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OFF CENTRE: Ebola and diseases of the ‘heart’


Sherwyn Walters

OFF CENTRE: Ebola and diseases of the ‘heart’

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MUSLIM HOUSING PROJECT; Ebola isolation centre.

Perhaps they say the same things about us.

Last week in dealing with the proposed housing project being undertaken by members of the Muslim community, I tried to create a space for a nuanced view of the negative responses of many Barbadians – a response of concern, in some cases of suspicion.

My point was that things have to be taken in context, and in the present context of the world certain responses are not simply wild and irresponsible.

In addition, those who respond to the feedback must come with more than their own very logical, rational, probably sincere defence without a shred of engagement of how the opposers could have reasonably reached their concerns and without the necessary “knowing” that you have in some way to show that you deeply understand their concerns.

And before my words could dry on the newsprint good, or the newsprint could get to wrap up some fish, up come Government big-ups responding to negative reaction of the St Ursula’s parents to the location of the isolation centre to be used in the event of person(s) contracting Ebola or other deadly disease.

So, in admittedly a difficult situation, we had cool logic and vacuum-sealed explanations – as big people cried and bit their lips and generally grappled with perplexity and naked fear.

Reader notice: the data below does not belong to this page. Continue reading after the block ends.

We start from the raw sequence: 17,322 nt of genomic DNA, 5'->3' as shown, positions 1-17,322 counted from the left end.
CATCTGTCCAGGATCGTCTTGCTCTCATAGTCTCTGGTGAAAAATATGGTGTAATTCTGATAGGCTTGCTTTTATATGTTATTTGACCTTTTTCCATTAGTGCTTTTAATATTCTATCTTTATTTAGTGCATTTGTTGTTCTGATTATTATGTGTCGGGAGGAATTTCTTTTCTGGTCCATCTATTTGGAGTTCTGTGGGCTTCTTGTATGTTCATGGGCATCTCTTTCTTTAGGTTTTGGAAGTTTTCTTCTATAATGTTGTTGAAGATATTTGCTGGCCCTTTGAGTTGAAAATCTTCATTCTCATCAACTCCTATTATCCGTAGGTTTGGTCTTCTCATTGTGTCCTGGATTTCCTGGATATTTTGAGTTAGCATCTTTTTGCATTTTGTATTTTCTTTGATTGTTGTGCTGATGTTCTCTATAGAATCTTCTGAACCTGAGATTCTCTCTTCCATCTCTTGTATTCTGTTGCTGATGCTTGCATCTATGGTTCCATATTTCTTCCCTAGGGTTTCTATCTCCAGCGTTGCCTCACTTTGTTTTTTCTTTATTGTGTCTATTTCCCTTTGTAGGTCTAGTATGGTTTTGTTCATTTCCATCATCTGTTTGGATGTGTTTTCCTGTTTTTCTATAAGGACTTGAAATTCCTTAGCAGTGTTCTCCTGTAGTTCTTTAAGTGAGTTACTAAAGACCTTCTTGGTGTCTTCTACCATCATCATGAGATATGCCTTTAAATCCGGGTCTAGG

Don’t get me wrong: logic and rationality are high-level marks of our special humanness – not generally to be scoffed at. But so are empathy and sensitivity and other emotions.

It is true, too, that some fears can be allayed with the right doses of information. All the same, you do not show yourself to be wholly human if, in administering those “healing” doses, you leave out of your “bedside manner” an entering into the feelings of others.

Such entering in is like a brotherly embrace. It says, way, way beyond mere comprehension, “I get you”. That deep “I get you” shows a profoundly human understanding of me and my perceptions, not just dismissing them with cold “facts” and reasonings.

There was no “I get you” in the responses I heard and read. Not in the bureaucrats’ response to the St Ursula’s parents’ cries (some literal) or in the Muslim spokesmen’s to Barbadians’ uttered concerns.

To both parties it seemed simply a matter of explaining their own thinking. That is not how we are going to get along, I have to tell you.

I had heard it earlier in Irene Sandiford-Garner’s antiseptic response to the bubbling, spilling over numbers who turned up at the Sandals’ job fair.

“The job situation everywhere in the world is a tough one. You have millions of people being laid off everywhere else in the world so I don’t know that Barbados could be any exception,” she is reported as saying, as she seemingly attempted to downplay the view that the massive turnout reflected negatively on the employment situation in Barbados.